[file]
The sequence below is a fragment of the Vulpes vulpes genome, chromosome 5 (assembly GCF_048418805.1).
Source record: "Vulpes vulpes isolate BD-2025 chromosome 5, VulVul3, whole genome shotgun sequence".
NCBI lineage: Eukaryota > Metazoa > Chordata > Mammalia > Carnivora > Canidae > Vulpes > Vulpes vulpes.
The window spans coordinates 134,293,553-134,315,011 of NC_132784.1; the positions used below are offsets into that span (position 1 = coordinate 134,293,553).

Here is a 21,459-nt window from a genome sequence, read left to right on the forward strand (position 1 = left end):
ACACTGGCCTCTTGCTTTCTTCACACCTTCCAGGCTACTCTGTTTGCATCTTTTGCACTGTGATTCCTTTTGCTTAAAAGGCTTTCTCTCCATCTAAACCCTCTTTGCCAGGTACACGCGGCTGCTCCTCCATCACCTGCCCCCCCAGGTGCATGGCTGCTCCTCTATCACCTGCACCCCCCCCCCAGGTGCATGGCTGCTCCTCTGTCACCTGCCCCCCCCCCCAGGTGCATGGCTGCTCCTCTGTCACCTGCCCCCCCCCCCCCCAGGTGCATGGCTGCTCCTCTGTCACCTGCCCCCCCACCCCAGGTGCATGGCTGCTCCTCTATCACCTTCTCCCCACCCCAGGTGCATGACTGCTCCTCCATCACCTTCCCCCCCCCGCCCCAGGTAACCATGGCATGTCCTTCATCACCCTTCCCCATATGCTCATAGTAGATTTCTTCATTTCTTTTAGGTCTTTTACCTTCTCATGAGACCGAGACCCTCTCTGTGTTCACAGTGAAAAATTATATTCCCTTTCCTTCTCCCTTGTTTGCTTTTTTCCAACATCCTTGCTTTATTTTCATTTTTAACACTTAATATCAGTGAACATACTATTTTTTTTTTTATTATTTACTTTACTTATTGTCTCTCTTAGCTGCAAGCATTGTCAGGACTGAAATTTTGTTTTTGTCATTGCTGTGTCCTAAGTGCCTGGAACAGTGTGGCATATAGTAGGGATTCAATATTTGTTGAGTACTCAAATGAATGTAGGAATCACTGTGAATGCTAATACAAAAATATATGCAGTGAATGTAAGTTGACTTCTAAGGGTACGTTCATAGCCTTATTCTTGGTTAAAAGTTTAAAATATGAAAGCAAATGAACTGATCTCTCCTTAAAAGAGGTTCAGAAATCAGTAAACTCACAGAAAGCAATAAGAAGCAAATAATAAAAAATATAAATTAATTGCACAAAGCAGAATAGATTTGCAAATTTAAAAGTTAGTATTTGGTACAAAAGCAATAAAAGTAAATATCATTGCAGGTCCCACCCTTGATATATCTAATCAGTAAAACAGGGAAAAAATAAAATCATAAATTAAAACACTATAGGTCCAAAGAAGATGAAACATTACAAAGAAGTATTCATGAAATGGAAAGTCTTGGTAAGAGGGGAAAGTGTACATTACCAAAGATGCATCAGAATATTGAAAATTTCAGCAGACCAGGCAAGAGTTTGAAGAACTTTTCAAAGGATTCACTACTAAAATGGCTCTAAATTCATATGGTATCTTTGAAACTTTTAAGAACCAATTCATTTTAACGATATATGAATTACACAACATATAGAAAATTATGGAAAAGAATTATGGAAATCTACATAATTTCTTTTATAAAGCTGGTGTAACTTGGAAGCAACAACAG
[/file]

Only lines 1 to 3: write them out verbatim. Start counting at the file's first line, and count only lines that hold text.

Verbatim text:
The sequence below is a fragment of the Vulpes vulpes genome, chromosome 5 (assembly GCF_048418805.1).
Source record: "Vulpes vulpes isolate BD-2025 chromosome 5, VulVul3, whole genome shotgun sequence".
NCBI lineage: Eukaryota > Metazoa > Chordata > Mammalia > Carnivora > Canidae > Vulpes > Vulpes vulpes.